Westlaw Journals weekly round-up

October 23, 2015

Westlaw Journals Weekly RoundupThis week some highlights from the Westlaw Journal blog include court rulings about fracking on public lands and a copyright lawsuit over Disney’s “Frozen”:

Dog owners win coverage dispute over personal injury claim: An overnight guest allegedly hurt while walking his friends’ dog was not “legally responsible” for the dog, an Indiana federal judge has held, making the owners eligible for defense and indemnification coverage against the guest’s personal injury claim. Had the guest been legally responsible for the dog, he would have been deemed an insured under the owners’ insurance policy and subject to an intra-insured exception that barred coverage for personal injuries to insureds, according to a Sept. 30 opinion by U.S. District Court Judge Sarah Evans Barker of the Southern District of Indiana. (Insurance Coverage)

Judge blocks new rule for fracking on public lands: A federal judge has issued a preliminary injunction stopping the implementation of new regulations for hydraulic fracturing on all public and Indian lands. On Sept. 30, U.S. District Judge Scott W. Skavdahl of the District of Wyoming ruled that the Interior Department’s Bureau of Land Management lacked the authority from Congress to regulate non-diesel hydraulic fracturing, or fracking, on public lands. He said federal agencies only had regulatory power over fracking methods that involve the use of diesel fuel. (Environmental)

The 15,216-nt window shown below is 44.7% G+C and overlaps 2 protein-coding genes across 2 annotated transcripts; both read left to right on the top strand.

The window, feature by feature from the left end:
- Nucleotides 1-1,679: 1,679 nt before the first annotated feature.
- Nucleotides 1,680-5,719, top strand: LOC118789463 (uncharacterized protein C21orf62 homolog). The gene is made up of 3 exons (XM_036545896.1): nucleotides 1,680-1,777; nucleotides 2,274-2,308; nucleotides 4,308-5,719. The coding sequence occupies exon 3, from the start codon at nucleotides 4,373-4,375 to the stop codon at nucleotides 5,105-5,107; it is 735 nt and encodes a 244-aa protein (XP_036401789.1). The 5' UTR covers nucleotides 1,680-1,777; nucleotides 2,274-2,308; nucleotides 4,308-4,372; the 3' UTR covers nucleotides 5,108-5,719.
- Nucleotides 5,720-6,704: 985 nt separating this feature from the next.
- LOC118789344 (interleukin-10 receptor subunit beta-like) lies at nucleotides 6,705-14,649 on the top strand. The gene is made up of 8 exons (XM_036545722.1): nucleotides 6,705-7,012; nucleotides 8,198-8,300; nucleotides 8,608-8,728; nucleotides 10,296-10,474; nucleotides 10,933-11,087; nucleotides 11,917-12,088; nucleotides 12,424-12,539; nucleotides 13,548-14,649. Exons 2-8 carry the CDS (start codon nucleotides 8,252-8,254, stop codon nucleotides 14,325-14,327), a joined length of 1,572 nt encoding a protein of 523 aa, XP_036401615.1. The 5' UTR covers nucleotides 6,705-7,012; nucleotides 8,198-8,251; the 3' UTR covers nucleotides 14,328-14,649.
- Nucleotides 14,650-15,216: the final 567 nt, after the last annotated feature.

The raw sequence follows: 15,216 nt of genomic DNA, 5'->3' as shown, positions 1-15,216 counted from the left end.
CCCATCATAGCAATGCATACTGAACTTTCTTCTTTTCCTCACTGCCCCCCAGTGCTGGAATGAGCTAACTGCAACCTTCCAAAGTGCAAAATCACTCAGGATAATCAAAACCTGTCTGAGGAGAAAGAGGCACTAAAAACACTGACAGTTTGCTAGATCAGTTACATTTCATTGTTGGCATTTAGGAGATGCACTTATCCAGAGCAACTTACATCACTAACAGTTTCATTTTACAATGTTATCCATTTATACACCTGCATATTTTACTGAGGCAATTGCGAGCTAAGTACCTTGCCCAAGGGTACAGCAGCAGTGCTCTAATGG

Infringement suit over Disney’s ‘Frozen’ iced: An author’s suit alleging that Walt Disney Co.’s hit animated movie “Frozen” infringed her copyrights in two books was properly dismissed, a 3rd U.S. Circuit Court of Appeals panel has ruled. On Sept. 29, the panel agreed with a February decision by the U.S. District Judge William J. Martini of the District of New Jersey that the books were not substantially similar to the Disney movie. (Intellectual Property)